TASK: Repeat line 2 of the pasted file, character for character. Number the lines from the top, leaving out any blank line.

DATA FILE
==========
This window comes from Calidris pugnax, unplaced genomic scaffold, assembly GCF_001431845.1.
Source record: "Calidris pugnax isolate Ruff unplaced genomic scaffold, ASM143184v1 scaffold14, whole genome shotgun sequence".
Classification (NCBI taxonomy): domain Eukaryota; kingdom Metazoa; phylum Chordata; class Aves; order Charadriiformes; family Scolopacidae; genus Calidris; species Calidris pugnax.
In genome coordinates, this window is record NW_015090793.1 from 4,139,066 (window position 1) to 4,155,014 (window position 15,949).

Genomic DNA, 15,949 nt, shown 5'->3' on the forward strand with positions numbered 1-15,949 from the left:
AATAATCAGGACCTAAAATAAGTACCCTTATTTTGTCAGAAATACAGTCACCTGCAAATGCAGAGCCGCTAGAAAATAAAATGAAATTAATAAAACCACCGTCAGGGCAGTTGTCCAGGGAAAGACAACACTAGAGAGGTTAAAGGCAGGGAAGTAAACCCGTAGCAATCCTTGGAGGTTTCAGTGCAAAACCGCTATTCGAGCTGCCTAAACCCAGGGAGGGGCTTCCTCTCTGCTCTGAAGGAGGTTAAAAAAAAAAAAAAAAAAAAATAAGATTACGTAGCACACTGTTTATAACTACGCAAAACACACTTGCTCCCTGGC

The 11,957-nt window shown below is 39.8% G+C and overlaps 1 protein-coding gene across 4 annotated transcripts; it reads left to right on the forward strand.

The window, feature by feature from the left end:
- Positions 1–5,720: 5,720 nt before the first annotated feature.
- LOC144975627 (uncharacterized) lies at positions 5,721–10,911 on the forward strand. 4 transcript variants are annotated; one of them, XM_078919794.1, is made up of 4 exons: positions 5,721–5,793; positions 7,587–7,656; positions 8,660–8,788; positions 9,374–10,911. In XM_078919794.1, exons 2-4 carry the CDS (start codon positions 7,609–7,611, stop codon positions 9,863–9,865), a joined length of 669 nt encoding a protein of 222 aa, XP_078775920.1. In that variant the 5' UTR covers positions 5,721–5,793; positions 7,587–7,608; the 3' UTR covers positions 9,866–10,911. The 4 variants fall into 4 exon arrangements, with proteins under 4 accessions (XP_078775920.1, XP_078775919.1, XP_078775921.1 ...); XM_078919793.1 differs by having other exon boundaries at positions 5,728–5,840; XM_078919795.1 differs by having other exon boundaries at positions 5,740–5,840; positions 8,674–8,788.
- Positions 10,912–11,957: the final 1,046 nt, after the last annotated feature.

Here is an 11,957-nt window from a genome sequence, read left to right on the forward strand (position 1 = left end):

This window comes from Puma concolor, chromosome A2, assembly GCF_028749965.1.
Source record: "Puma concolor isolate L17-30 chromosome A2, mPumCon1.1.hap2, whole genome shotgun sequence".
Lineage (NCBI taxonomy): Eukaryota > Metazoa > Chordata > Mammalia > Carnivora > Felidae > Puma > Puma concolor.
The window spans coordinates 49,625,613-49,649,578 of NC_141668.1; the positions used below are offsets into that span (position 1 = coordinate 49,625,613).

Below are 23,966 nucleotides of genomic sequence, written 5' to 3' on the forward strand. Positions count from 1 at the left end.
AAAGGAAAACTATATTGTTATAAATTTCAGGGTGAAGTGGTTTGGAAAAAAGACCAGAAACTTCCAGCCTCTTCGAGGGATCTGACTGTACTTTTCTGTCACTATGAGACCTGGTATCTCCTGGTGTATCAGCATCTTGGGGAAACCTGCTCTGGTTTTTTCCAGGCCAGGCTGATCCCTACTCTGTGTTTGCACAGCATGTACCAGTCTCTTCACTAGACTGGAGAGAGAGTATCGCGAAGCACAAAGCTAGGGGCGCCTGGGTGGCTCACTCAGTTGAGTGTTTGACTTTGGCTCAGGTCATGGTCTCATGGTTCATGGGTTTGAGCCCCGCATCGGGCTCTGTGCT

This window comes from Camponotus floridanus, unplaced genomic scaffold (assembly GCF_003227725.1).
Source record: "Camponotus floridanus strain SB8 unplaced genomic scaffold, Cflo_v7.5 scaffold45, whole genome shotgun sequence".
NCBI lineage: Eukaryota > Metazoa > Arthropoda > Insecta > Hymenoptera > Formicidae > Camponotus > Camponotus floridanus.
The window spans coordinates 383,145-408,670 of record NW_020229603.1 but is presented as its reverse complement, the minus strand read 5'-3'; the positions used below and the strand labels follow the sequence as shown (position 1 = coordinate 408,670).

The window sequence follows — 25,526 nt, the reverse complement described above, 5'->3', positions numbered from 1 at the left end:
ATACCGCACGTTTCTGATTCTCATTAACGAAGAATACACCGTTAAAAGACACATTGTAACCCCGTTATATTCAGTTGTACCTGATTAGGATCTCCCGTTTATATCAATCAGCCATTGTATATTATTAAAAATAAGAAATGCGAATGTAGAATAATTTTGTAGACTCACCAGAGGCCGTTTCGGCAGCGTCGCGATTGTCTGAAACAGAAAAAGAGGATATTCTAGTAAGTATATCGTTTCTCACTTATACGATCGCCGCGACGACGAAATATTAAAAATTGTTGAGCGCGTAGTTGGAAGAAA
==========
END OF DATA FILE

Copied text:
Source record: "Calidris pugnax isolate Ruff unplaced genomic scaffold, ASM143184v1 scaffold14, whole genome shotgun sequence".